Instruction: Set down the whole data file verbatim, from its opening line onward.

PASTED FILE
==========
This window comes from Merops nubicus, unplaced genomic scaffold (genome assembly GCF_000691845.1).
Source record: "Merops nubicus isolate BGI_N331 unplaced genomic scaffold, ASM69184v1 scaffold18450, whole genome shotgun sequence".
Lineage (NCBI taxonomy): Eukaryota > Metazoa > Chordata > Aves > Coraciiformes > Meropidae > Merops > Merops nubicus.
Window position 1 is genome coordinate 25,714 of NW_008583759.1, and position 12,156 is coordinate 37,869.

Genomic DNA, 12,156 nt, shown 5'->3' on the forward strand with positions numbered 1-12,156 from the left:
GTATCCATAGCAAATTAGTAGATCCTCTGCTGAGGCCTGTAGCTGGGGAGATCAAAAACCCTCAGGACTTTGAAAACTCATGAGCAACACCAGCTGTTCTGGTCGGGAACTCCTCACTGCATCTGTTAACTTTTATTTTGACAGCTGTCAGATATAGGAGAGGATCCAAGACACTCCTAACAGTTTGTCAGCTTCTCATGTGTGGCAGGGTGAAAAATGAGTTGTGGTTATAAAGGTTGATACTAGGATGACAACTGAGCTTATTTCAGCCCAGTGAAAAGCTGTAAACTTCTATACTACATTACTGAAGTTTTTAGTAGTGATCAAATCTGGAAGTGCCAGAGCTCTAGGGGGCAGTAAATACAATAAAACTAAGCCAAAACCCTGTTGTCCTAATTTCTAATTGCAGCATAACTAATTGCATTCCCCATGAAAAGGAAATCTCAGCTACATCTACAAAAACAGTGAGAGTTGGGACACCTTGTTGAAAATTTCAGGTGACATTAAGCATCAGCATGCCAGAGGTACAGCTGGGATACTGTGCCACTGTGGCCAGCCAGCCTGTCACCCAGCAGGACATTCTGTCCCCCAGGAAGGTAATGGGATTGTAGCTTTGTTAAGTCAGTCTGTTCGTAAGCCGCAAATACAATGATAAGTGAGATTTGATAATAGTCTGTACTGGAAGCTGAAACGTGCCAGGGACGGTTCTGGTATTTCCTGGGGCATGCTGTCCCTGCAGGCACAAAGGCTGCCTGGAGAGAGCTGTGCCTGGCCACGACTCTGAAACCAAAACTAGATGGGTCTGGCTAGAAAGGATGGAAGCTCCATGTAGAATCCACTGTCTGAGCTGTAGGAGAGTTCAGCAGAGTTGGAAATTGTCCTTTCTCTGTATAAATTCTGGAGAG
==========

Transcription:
This window comes from Merops nubicus, unplaced genomic scaffold (genome assembly GCF_000691845.1).
Source record: "Merops nubicus isolate BGI_N331 unplaced genomic scaffold, ASM69184v1 scaffold18450, whole genome shotgun sequence".
Lineage (NCBI taxonomy): Eukaryota > Metazoa > Chordata > Aves > Coraciiformes > Meropidae > Merops > Merops nubicus.
Window position 1 is genome coordinate 25,714 of NW_008583759.1, and position 12,156 is coordinate 37,869.

Genomic DNA, 12,156 nt, shown 5'->3' on the forward strand with positions numbered 1-12,156 from the left:
GTATCCATAGCAAATTAGTAGATCCTCTGCTGAGGCCTGTAGCTGGGGAGATCAAAAACCCTCAGGACTTTGAAAACTCATGAGCAACACCAGCTGTTCTGGTCGGGAACTCCTCACTGCATCTGTTAACTTTTATTTTGACAGCTGTCAGATATAGGAGAGGATCCAAGACACTCCTAACAGTTTGTCAGCTTCTCATGTGTGGCAGGGTGAAAAATGAGTTGTGGTTATAAAGGTTGATACTAGGATGACAACTGAGCTTATTTCAGCCCAGTGAAAAGCTGTAAACTTCTATACTACATTACTGAAGTTTTTAGTAGTGATCAAATCTGGAAGTGCCAGAGCTCTAGGGGGCAGTAAATACAATAAAACTAAGCCAAAACCCTGTTGTCCTAATTTCTAATTGCAGCATAACTAATTGCATTCCCCATGAAAAGGAAATCTCAGCTACATCTACAAAAACAGTGAGAGTTGGGACACCTTGTTGAAAATTTCAGGTGACATTAAGCATCAGCATGCCAGAGGTACAGCTGGGATACTGTGCCACTGTGGCCAGCCAGCCTGTCACCCAGCAGGACATTCTGTCCCCCAGGAAGGTAATGGGATTGTAGCTTTGTTAAGTCAGTCTGTTCGTAAGCCGCAAATACAATGATAAGTGAGATTTGATAATAGTCTGTACTGGAAGCTGAAACGTGCCAGGGACGGTTCTGGTATTTCCTGGGGCATGCTGTCCCTGCAGGCACAAAGGCTGCCTGGAGAGAGCTGTGCCTGGCCACGACTCTGAAACCAAAACTAGATGGGTCTGGCTAGAAAGGATGGAAGCTCCATGTAGAATCCACTGTCTGAGCTGTAGGAGAGTTCAGCAGAGTTGGAAATTGTCCTTTCTCTGTATAAATTCTGGAGAG